Germany and Serbia have met twice already at the U21 final tournament, with history suggesting a close contest.
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Germany and Serbia are set to meet in the UEFA European Under-21 Championship final tournament for the third time, with history suggesting a tight contest at the Stadio Nereo Rocco in Trieste.
• Holders Germany kicked off the finals with a 3-1 defeat of Denmark, Marco Richter scoring in either half with Luca Waldschmidt adding the third. Serbia, meanwhile, lost their opening fixture 2-0 to debutants Austria, ending with ten men after Vukašin Jovanović's 75th-minute red card.
• Both the countries' previous competitive meetings came in the group stage. Germany's Eugen Polanski scored the only goal when the teams met on matchday one of the 2006 finals, although it was Serbia and Montenegro, as they were then, who went on to the knockout stages after finishing as Group A runners-up to France; Germany finished fourth in the section on a three-way head-to-head.
• The points were shared when the teams met in Prague on matchday one at the 2015 competition, both goals coming in the first 17 minutes. Filip Djuričić gave Serbia an eighth-minute lead, Emre Can levelling nine minutes later. This time it was Germany who progressed to the semi-finals in second place behind Denmark; Serbia finished fourth, with the point from that draw their sole return of the finals.
• Markus Schubert was in the Germany side that beat Serbia 2-0 in the European U19 Championship elite round in March 2017. Luka Adžić, Uroš Račić, Igor Zlatanović, plus substitute Aleksa Terzić, featured for Serbia.
• Luka Jović was on target in Serbia's 2-2 group stage draw against Germany at the 2014 U19 EURO. Jovanović, Srdjan Babić, Andrija Živković and Danilo Pantić also featured with Milan Gajić an unused substitute; Levin Öztunalı was in the Germany side.
• Ivan Šaponjić scored for a Serbia side also including Jović in a 1-1 draw against Germany in the 2014 European U17 Championship elite round. Benjamin Henrichs played for Germany.
• Germany were champions in 2017, their second U21 title following their 2009 success in Sweden. Two years ago in Poland, they finished second in Group C, qualifying for the semi-finals as the best runners-up over the three sections; they beat England 4-3 on penalties in the last four after a 2-2 draw before a Mitchell Weiser goal earned a 1-0 final win against Spain.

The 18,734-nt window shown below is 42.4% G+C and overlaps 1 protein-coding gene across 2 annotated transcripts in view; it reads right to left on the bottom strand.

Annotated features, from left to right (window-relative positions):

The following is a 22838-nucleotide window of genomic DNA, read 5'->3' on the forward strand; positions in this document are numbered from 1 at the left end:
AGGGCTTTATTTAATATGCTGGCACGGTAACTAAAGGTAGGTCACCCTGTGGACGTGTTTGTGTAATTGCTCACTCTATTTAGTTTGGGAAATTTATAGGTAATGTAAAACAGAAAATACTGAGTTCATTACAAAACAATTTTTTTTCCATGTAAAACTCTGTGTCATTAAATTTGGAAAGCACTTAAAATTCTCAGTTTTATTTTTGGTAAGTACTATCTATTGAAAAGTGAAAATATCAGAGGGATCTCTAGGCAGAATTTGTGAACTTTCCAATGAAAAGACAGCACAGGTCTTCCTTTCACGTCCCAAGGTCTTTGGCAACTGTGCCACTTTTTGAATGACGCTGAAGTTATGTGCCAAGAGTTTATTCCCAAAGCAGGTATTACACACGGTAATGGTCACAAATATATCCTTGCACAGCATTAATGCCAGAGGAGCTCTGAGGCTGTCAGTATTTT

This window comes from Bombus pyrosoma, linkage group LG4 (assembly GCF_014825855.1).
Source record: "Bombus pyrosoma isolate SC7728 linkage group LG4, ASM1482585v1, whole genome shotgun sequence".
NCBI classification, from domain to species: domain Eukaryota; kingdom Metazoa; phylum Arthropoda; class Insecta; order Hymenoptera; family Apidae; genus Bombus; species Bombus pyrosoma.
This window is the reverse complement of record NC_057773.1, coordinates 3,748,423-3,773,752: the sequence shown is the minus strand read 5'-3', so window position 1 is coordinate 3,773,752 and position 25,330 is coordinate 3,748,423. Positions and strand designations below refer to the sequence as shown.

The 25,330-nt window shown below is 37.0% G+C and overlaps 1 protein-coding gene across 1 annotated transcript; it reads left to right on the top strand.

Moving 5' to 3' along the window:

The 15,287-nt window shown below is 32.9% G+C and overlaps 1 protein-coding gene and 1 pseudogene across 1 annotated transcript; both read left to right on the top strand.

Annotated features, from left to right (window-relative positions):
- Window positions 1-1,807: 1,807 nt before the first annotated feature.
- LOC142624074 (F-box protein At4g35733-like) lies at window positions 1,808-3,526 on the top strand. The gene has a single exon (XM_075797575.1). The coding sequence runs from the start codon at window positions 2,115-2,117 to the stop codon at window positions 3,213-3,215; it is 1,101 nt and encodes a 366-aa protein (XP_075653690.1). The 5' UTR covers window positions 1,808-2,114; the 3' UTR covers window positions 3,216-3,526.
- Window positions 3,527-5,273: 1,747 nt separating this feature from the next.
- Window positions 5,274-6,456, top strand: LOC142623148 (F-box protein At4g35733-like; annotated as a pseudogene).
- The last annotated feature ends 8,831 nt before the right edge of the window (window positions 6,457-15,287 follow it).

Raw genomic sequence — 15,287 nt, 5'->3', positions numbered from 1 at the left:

• This is the eighth time Germany have qualified for an eight or 12-team final tournament. Aside from their two titles, they were semi-finalists in 2015 and quarter-finalists in 1998. They also reached the last eight in 1990, 1992 and 1996.
• As West Germany, they were runners-up to England in 1982.
• Germany qualified for these finals as Group 5 winners, picking up 25 points from their ten fixtures (W8 D1 L1) and scoring 33 goals – the most of any of the 11 qualified teams, though non-qualifiers Portugal matched that figure. Germany won their last three qualifying fixtures, the matchday one win against Denmark extending their unbeaten competitive run to eight games (W7 D1).
• A 1-0 loss against Italy on matchday three in 2017 ended Germany's six-match unbeaten run in the final tournament group stage (W4 D2).
• Four members of Germany's squad were in the victorious 2017 party; Öztunalı, Waldemar Anton, Mahmoud Dahoud and Nadiem Amiri. Anton was a late replacement for Jonathan Tah.
• Öztunalı was also part of the victorious Germany side at the 2014 European U19 Championship in Hungary.
• Lukas Nmecha scored England's winner in both the semi-final and the final at the 2017 European U19 Championship; having switched his international allegiance, the Hamburg-born striker made his Germany U21 debut against England in March.
• Serbia have qualified for the third tournament in a row, and the seventh time for an eight or 12-team finals. Their last three finals campaigns – in 2009, 2015 and 2017 – all ended winless in the group stage.
• Two years ago in Poland, Serbia finished third in Group B behind Spain and Portugal, picking up one point from their three matches. The loss to Austria on matchday one means they are without a win in their last 11 games in the final tournament (D4 L7).
• They were runners-up in 2004 and semi-finalists in 2006, both as Serbia and Montenegro, and 2007 runners-up as Serbia. As Yugoslavia they won the 1978 final and were runners-up in 1990, also reaching the last four in 1980 and 1984.
• Serbia were one of five teams to qualify unbeaten for the 2019 finals, finishing with 26 points – four clear of Austria – at the top of Group 7 after eight wins and two draws in their ten fixtures. Their last two qualifiers having both finished goalless, the matchday one has extended their scoreless run in competitive football to 272 minutes.
Links and trivia
• Jović was at Eintracht Frankfurt between 2017 and 4 June 2019, when he signed a six-year contract at Real Madrid. The Serbian forward scored 25 goals in 54 Bundesliga appearances for the club, including 17 in 2018/19 when he added another ten in Eintracht's run to the UEFA Europa League semi-finals.
• Tah and Lukas Klostermann both played 90 minutes in Germany's 2-0 UEFA EURO 2020 qualifying win away to Belarus on 8 June.
• Nikola Milenković and Jović started both of Serbia's recent UEFA EURO 2020 qualifiers, against Ukraine (0-5 away) and Lithuania (4-1 home), Jović scoring in the latter. Also involved against Lithuania were Saša Lukić and substitute Andrija Živković.